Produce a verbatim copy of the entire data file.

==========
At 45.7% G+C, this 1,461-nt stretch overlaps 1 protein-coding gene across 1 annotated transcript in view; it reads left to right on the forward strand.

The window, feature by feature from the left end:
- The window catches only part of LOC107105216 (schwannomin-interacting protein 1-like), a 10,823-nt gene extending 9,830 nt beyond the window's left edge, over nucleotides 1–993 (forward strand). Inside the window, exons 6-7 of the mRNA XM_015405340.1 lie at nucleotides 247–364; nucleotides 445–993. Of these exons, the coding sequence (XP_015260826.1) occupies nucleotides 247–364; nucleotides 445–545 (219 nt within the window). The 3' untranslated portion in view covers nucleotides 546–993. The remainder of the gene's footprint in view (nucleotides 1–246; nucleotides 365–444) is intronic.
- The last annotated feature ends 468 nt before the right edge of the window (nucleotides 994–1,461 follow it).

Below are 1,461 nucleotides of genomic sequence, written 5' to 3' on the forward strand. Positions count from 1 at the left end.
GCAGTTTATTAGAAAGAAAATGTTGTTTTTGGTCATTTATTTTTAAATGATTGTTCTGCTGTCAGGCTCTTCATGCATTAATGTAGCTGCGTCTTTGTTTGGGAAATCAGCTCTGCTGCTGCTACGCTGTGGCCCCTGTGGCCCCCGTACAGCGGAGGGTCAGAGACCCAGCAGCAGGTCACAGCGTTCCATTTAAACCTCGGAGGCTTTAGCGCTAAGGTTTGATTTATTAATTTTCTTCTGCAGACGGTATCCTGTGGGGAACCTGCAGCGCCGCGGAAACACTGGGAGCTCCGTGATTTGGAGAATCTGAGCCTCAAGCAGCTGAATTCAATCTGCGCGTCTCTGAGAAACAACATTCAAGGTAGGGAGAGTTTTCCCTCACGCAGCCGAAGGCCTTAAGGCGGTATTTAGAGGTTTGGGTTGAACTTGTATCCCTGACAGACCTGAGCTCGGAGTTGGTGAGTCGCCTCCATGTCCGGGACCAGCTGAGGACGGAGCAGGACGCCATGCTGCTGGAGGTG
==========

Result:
At 45.7% G+C, this 1,461-nt stretch overlaps 1 protein-coding gene across 1 annotated transcript in view; it reads left to right on the forward strand.

The window, feature by feature from the left end:
- The window catches only part of LOC107105216 (schwannomin-interacting protein 1-like), a 10,823-nt gene extending 9,830 nt beyond the window's left edge, over nucleotides 1–993 (forward strand). Inside the window, exons 6-7 of the mRNA XM_015405340.1 lie at nucleotides 247–364; nucleotides 445–993. Of these exons, the coding sequence (XP_015260826.1) occupies nucleotides 247–364; nucleotides 445–545 (219 nt within the window). The 3' untranslated portion in view covers nucleotides 546–993. The remainder of the gene's footprint in view (nucleotides 1–246; nucleotides 365–444) is intronic.
- The last annotated feature ends 468 nt before the right edge of the window (nucleotides 994–1,461 follow it).

Below are 1,461 nucleotides of genomic sequence, written 5' to 3' on the forward strand. Positions count from 1 at the left end.
GCAGTTTATTAGAAAGAAAATGTTGTTTTTGGTCATTTATTTTTAAATGATTGTTCTGCTGTCAGGCTCTTCATGCATTAATGTAGCTGCGTCTTTGTTTGGGAAATCAGCTCTGCTGCTGCTACGCTGTGGCCCCTGTGGCCCCCGTACAGCGGAGGGTCAGAGACCCAGCAGCAGGTCACAGCGTTCCATTTAAACCTCGGAGGCTTTAGCGCTAAGGTTTGATTTATTAATTTTCTTCTGCAGACGGTATCCTGTGGGGAACCTGCAGCGCCGCGGAAACACTGGGAGCTCCGTGATTTGGAGAATCTGAGCCTCAAGCAGCTGAATTCAATCTGCGCGTCTCTGAGAAACAACATTCAAGGTAGGGAGAGTTTTCCCTCACGCAGCCGAAGGCCTTAAGGCGGTATTTAGAGGTTTGGGTTGAACTTGTATCCCTGACAGACCTGAGCTCGGAGTTGGTGAGTCGCCTCCATGTCCGGGACCAGCTGAGGACGGAGCAGGACGCCATGCTGCTGGAGGTG